Pushkar said...


I liked your blog on the acquisition of Stratify. I am studying pricing multiples in the document management industry and I was curious on why you would think 5x would be a good Price/Sales multiple.

Also, were there other ways to estimate the $30Mil?

Also, what are some of the best ways to learn about acquisitions or acquisition targets in this industry?

I would really appreciate your response.



Aaref Hilaly said...


There are 3 main reasons why I think this is a good multiple for a business like Stratify:

1. It's services, so gross margins are only 50-60% and, to grow, you need to hire people, which means you cannot grow as fast as a product company;

2. The business is transactional, not relationship based. Law firms use Stratify on a case, then don't call till the next case. So there's not a continuous revenue stream, unlike a product company which charges annual support;

3. The business is lumpy, meaning sales are unpredictable since they depend on when law firms have cases, which cannot be predicted. That means Stratify can take less debt, again reducing equity value.

On Stratify's revenue, I believe Iron Mountain -- it is a public company and its CFO would not lie. For other acquisitions, I do not have any ideas beyond Google.

Hope that helps,

Pushkar said...

Thanks Aaref!!!!

Two more questions,

Based on your extensive knowledge of this industry (I read your bio on Clearwell's website) which would you think are the most prominent I-Banking firms representing clients in the $20-$30 Mil range in e-Discovery/Imaging?

Also, I am also looking for VC's who would have invested substantially in this area. Any idea which ones I could look at?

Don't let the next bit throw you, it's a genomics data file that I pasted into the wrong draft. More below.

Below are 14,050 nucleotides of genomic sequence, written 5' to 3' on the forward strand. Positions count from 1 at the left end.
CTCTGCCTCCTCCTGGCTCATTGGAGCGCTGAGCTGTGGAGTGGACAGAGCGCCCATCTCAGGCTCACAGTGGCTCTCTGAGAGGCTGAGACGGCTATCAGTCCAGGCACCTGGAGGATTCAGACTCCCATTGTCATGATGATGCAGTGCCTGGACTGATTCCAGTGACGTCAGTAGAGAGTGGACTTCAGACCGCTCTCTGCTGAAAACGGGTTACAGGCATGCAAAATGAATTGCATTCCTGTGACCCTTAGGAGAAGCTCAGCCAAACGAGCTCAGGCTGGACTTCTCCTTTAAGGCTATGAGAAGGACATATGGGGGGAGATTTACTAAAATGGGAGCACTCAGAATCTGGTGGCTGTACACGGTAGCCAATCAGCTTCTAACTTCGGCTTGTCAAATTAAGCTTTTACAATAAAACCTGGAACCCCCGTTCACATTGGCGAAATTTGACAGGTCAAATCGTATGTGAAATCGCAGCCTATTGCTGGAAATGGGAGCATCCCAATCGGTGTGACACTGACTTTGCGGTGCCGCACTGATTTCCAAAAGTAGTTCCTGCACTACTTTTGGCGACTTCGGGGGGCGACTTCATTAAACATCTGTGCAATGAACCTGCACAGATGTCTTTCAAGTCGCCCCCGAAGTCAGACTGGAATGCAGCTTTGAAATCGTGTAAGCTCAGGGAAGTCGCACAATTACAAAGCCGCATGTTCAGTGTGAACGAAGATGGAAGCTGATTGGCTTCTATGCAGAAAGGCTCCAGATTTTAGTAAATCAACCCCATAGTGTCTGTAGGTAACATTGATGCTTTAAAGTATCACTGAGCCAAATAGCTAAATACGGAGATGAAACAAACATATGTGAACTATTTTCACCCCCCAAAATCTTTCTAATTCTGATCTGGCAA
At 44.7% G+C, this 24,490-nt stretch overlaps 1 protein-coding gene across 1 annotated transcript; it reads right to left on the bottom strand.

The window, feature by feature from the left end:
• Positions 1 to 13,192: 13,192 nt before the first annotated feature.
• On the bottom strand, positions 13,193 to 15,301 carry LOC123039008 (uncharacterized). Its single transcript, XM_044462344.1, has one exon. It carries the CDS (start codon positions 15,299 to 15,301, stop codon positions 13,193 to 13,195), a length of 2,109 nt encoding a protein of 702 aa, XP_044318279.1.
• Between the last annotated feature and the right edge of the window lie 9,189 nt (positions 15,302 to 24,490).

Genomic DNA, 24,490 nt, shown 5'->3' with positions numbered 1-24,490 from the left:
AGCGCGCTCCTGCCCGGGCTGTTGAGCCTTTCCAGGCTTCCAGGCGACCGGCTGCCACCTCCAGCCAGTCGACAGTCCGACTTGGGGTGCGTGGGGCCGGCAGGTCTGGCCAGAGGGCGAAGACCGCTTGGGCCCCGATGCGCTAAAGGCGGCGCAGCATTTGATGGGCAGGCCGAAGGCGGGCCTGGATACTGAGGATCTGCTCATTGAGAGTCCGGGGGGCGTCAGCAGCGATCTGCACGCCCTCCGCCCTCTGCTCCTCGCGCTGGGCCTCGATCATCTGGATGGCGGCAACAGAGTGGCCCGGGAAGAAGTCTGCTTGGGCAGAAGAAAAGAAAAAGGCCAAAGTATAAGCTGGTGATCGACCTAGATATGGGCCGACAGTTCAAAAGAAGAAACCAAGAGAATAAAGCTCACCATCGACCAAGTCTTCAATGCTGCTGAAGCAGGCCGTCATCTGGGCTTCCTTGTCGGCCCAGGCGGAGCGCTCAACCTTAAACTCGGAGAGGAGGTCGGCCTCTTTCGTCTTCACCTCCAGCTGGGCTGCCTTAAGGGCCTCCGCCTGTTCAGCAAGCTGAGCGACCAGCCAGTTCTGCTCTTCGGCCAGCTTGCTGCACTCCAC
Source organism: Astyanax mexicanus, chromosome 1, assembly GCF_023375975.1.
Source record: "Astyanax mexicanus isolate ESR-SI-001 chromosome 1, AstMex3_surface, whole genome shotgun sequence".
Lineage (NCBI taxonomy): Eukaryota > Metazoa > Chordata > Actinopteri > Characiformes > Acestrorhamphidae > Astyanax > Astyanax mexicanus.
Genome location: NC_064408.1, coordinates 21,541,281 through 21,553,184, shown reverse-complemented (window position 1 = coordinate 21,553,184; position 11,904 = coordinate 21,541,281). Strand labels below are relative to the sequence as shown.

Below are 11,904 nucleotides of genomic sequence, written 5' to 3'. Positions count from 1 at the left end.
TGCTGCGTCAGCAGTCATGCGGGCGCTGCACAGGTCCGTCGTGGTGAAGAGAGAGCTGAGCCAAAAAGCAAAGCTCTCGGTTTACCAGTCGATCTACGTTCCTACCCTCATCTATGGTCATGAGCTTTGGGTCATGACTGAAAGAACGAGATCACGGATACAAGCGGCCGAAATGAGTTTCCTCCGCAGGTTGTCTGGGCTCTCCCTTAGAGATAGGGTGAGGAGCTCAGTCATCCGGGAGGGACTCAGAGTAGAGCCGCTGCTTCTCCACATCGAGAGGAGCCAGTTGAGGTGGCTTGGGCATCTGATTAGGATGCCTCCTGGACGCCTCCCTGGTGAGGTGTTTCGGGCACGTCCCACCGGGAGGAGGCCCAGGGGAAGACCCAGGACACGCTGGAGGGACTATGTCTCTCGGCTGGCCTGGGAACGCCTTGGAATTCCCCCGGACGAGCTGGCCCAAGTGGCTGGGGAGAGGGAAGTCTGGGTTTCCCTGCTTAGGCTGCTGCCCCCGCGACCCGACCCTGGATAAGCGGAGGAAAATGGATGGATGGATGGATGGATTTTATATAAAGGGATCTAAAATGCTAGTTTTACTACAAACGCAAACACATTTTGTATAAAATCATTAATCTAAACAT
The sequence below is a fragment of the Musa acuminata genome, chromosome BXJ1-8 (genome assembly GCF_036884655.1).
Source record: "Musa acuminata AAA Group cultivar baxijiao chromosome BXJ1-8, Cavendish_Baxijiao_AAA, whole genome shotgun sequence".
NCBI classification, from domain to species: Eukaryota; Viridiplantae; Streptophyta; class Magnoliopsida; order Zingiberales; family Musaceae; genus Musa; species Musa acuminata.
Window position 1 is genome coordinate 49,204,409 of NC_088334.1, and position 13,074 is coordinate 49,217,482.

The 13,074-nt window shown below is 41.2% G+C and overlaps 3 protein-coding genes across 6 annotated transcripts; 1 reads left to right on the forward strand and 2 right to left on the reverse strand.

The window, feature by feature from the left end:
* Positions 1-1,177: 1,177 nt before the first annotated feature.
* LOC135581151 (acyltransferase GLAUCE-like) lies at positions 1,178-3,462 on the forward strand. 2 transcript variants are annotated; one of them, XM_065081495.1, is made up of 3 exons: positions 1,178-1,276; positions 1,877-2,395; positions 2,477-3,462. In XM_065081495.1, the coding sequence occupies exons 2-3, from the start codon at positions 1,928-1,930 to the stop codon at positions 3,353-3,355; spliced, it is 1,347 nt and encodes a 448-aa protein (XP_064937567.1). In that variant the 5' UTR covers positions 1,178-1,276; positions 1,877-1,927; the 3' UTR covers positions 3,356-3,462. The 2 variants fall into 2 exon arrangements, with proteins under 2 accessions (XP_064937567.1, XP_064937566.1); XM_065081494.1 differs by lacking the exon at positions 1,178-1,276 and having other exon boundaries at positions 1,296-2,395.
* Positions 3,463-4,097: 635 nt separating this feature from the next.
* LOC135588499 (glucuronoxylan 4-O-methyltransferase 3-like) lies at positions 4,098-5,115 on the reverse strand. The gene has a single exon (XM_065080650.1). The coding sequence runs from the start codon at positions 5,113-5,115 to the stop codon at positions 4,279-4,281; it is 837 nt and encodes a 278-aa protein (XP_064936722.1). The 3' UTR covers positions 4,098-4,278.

Again, thanks for your response.

Ted Arbuckle said...

Dear Pushkar,

I recommomend the Kenyon Group to advise you if you are considering selling your company. We are a firm that has been very active in the litigation support, legal technology, and legal staffinig space for the past 3-4 years. A couple recent transactions are CaseLogistix and SV Technology (LawPort). Our web site is www.kenyongroupinc.com. We are finalizing a redevelopment and upgrade to the site, which should be completed by the end of the week. Please shoot me an email if you want to discuss your situation.

Ted Arbuckle

Ted Arbuckle said...

Dear Aaref,

I am also curious about the $30 million revenue number for Stratify. You say it came from the CFO. Do you have a press release or some other source for this statement. Thanks, Ted Arbuckle

Aaref Hilaly said...

Hi Ted,

I found the $30M-in-revenue number in Byte and Switch:

Stratify, a profitable privately held firm founded in 1999 and headquartered in Mountain View, Calif., is predicted by Iron Mountain to be on track for $30 million revenues this year. It has around 110 customers and 185 employees, about half of whom reside in Bangalore, India. Iron Mountain says Stratify's profit margin is now between 20 percent and 30 percent, but the new parent plans to improve on that. Earnings from Stratify, however, will be minimally accretive to Iron Mountain's earnings in the first quarter of full ownership, execs say.

Separately, PE Hub reported that Stratify "has raised just over $40 million since 1999, when it was known as Purple Yogi. This includes Series C and Series D infusions in 2000 at a post-money valuation of approximately $65 million and $113 million, respectively."

Hope that helps,